Who's the Boss
"A Springsteen show is like Paris," The Spin emailed someone in the hours before Bruce Springsteen and the E Street Band took the stage at Bridgestone Arena last Thursday night. "See it and die satisfied." A whiff of mortality colors a Springsteen show today the way clouds of green smoke once affected his Municipal Auditorium shows back in the '70s. The music still sounds terrific, the band still fires on all cylinders like the great sky-pawing beast of a machine it is, but your mood is definitely altered a little. In a good way, The Spin would argue, still high from a three-hour-plus set made all the more moving by the band's invocation not just of shared history, but of a common fate.
Even without the late Big Man and Danny Federici — who loom in the show not so much as absences but phantom presences, licks or flourishes you sometimes hear even though they're not there — the E Street Band lineup was unusual, missing key players and making unusual substitutions. The band, that fascinating organism of equal parts sports team, long-running family drama and traveling tent revival, bears additions that represent every stage of Springsteen's career, like rings in a tree trunk: guitarist Nils Lofgren from the Born in the USA switchover, violin player and vocalist Soozie Tyrell from the Lucky Town wilderness years, the Dixieland horn section from the Seeger Sessions project. The latest is former Rage Against the Machine guitarist Tom Morello — probably not the first name you'd pencil in for the redoubtable Little Steven Van Zandt while he's off shooting Lillyhammer.
It works, though, for the same reason the shows themselves are such a jubilant spectacle: They contain multitudes, and within their sprawl there's room for all. Springsteen, yeoman percussionist Ernest Bradley and the E Streeters set the show's tone with the urgent, defiant optimism of the cover that gives the new High Hopes album its title. Yet the response it got from the full house doubled in volume once "Professor" Roy Bittan sounded the familiar piano chords of "Badlands." The sound of 15,000 people singing those fist-pumping "whoa-oh-oh-ohs" in unison was the first in a night full of heart-swelling communal moments.
Springsteen knows his spells by heart, and he knows they work: the obligatory may-I-have-this-dance routine in "Dancing in the Dark," the obligatory audience-sung verse to "Hungry Heart" — hell, the obligatory "Hungry Heart." If anything, they work too well — that's a lot of obligation. During the lengthiest working-the-room moments there were times Springsteen appeared reduced to a prop in an endless procession of audience selfies. At times, the stiff-legged, geezerly trudge he affected early on — as in an epic "Spirit in the Night," where he played his age for laughs by slumping mid-song (and mid-arena) into a conveniently materialized director's chair — didn't seem entirely an affect.
What kept the show from lapsing into a shtick marathon was Springsteen's unmatched ability to create a sense of intimacy and one-on-one engagement in the vastness of an enormodome. (Case in point: the "Dancing in the Dark" routine, which became sweetly amusing once the chosen dancer stopped the show to negotiate getting her mom onstage instead. The punch line was even funnier: Each demanded her own selfie.) No other artist — with the possible exception of Bono — has so boldly explored the arena-rock grand gesture as an artistic form in itself, down to the thrill of those bellowed "HAH-WAHN! TWO! THREE!" count-offs. Springsteen did this most affectingly on The Rising album, using the stadium-pitched incantation as a rhetorical device to raise vanished loved ones, lost rescuers and the hopes of a stricken city.
He turned to that device repeatedly Thursday night, invoking the anthemic exhortations of "Land of Hope and Dreams," "Waiting for a Sunny Day" and The Rising's goosebumps-raising title track to get audiences of young and old shouting as one. The cumulative emotional effect was like the gradual swell and crash of a wave. There was little obligatory about the set, which was filled with curveballs and unexpected selections. With the arena floor divided into two general-admission sections by a mid-arena runway, Springsteen used an unexpected stage dive to gather fan-made request posters to his chest as the crowd passed him along over its head. From those, he selected a cover he said the band had performed only once before, Elvis' "Burning Love."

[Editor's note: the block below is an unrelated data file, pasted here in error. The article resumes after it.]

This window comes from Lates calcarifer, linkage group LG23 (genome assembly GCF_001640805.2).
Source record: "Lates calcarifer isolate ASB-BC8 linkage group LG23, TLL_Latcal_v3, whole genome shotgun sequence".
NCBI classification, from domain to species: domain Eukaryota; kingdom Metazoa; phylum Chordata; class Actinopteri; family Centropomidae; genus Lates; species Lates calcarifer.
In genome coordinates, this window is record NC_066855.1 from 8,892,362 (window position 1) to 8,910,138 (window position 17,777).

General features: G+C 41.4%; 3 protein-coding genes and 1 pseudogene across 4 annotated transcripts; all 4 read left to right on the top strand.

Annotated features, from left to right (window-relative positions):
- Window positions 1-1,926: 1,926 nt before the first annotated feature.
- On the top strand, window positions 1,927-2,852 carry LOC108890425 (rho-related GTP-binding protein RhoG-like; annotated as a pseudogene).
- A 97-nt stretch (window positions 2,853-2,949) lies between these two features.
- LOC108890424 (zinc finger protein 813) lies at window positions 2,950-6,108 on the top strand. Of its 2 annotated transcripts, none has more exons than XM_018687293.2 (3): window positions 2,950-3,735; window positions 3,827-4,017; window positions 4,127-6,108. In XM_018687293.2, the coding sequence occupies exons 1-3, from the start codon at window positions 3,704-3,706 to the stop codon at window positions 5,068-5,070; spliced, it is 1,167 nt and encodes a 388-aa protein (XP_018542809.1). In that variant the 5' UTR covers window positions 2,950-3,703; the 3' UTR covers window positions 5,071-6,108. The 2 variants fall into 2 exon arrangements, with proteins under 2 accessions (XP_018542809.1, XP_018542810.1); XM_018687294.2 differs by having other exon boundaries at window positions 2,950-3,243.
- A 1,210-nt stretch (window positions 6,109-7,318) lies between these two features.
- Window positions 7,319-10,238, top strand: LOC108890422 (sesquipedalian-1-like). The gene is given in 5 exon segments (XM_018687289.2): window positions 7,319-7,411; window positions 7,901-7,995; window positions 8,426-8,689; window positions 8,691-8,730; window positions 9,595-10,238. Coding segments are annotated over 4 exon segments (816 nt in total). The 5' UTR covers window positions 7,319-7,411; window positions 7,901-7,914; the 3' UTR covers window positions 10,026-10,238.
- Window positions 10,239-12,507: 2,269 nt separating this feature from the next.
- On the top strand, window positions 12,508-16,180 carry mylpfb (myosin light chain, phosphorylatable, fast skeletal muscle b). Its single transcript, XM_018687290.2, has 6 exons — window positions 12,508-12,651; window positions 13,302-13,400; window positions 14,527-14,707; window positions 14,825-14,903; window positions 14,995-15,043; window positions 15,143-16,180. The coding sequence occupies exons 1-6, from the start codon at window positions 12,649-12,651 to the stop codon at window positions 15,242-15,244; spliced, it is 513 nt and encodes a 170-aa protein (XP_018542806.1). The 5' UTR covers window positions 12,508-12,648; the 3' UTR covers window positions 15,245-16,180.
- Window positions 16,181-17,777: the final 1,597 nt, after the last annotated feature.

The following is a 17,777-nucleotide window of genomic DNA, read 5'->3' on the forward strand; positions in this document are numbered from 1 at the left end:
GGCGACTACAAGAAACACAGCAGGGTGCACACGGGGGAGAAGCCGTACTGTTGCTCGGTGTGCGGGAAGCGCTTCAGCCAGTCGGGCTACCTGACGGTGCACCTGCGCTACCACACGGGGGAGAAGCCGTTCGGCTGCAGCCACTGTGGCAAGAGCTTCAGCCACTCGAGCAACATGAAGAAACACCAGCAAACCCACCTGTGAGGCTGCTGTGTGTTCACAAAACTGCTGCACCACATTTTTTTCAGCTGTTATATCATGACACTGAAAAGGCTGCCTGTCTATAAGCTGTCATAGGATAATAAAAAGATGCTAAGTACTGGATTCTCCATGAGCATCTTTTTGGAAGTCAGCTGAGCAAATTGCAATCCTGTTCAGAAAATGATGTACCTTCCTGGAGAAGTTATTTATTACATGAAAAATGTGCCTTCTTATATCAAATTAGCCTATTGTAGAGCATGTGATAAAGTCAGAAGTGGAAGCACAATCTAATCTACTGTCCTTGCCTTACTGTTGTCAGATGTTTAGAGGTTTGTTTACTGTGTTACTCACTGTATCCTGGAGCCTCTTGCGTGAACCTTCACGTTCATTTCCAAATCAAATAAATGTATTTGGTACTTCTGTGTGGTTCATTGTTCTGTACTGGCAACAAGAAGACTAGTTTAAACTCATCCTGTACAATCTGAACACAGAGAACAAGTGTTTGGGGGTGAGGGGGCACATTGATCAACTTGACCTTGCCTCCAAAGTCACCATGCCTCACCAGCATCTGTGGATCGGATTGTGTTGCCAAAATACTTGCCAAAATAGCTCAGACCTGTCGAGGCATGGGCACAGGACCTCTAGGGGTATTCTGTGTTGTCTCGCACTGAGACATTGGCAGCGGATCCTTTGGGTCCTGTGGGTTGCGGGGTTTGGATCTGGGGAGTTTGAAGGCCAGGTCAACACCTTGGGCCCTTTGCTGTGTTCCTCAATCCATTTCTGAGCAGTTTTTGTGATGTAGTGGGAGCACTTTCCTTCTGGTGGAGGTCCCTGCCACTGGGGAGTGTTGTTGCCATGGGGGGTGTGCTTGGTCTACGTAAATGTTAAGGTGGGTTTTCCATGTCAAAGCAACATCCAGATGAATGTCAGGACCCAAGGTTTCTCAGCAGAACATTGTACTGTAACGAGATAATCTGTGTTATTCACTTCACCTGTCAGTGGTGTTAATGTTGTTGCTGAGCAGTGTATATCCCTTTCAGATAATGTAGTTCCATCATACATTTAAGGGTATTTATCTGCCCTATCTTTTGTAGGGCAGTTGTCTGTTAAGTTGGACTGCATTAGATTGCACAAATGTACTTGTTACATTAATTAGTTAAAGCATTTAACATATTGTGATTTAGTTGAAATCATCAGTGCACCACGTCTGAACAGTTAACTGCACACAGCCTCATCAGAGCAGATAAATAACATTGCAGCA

Better (and more surprising still) was a cover of "Satisfaction" with a pre-teen girl selected from the crowd as his duet partner. (Throughout both numbers, E Street bassist and part-time Nashvillian Garry Tallent must've thought he was back in the Long Players.) A two-song nod to Nebraska climaxed with a blazing "Johnny 99" as the horn section led by star-in-the-making Jake Clemons teetered on the stage's lip, gunning the song's motor with a swaggering "Night Train" riff. By this point, it was clear the 64-year-old frontman was pacing himself like a canny athlete; to drive the point home, he later slithered down the mic stand in a frankly erotic backbend, parallel to the floor on the toe tips of his boots as the crowd uttered a gasp that can only be described as orgasmic.
Many of the night's most chill-inducing moments came from less familiar, more socially conscious material: the Amadou Diallo protest anthem "41 Shots (American Skin)," the solemn Vietnam Memorial ballad "The Wall," which Springsteen introduced with a eulogy for fallen Jersey friends that hushed the crowd. "The Ghost of Tom Joad" is a song that has stubbornly failed to ignite for The Spin, either by Springsteen or by Morello solo. We're not sure we could have taken Morello's jaw-clenched earnestness and rock-face guitar acrobatics on his own — in his nightwatchman's garb, he sometimes resembled a progressive action figure The Nation might give away with subscriptions. But the energy and camaraderie he inspired from Springsteen, standing shoulder to shoulder with cocked arm pumping like a piston, electrified them both; it made the song a live showstopper.
Even the hits offered some surprises. By the time the band polished off the climactic trifecta of "Born to Run," "Dancing in the Dark" and "Tenth Avenue Freeze-out" — a song that has morphed over the years from origin story to eulogy to "look how far we've come" — the sea of extended hands and straining fingers across the arena looked like a wheat field in a windstorm. The fact that Springsteen is still capable of surprise after all these years, while delivering elements fans have come to rely upon the way lovers of Westerns await shootouts at high noon, speaks to his mastery of the concert as an art form. In a sense, he's the Bill Clinton of rock stars — without you, he's nothing. And yet he's attentive enough to seize moments of spontaneity fronting a band the size of an FBI task force. There's something thrilling about a guy barking "E flat!" at roughly a dozen people and expecting order to result, like hearing a man at the helm of a locomotive holler, "Turn left!" As for the selection itself, who ever thought anybody could again make "Shout" something more than a frathouse reunion-band cliche?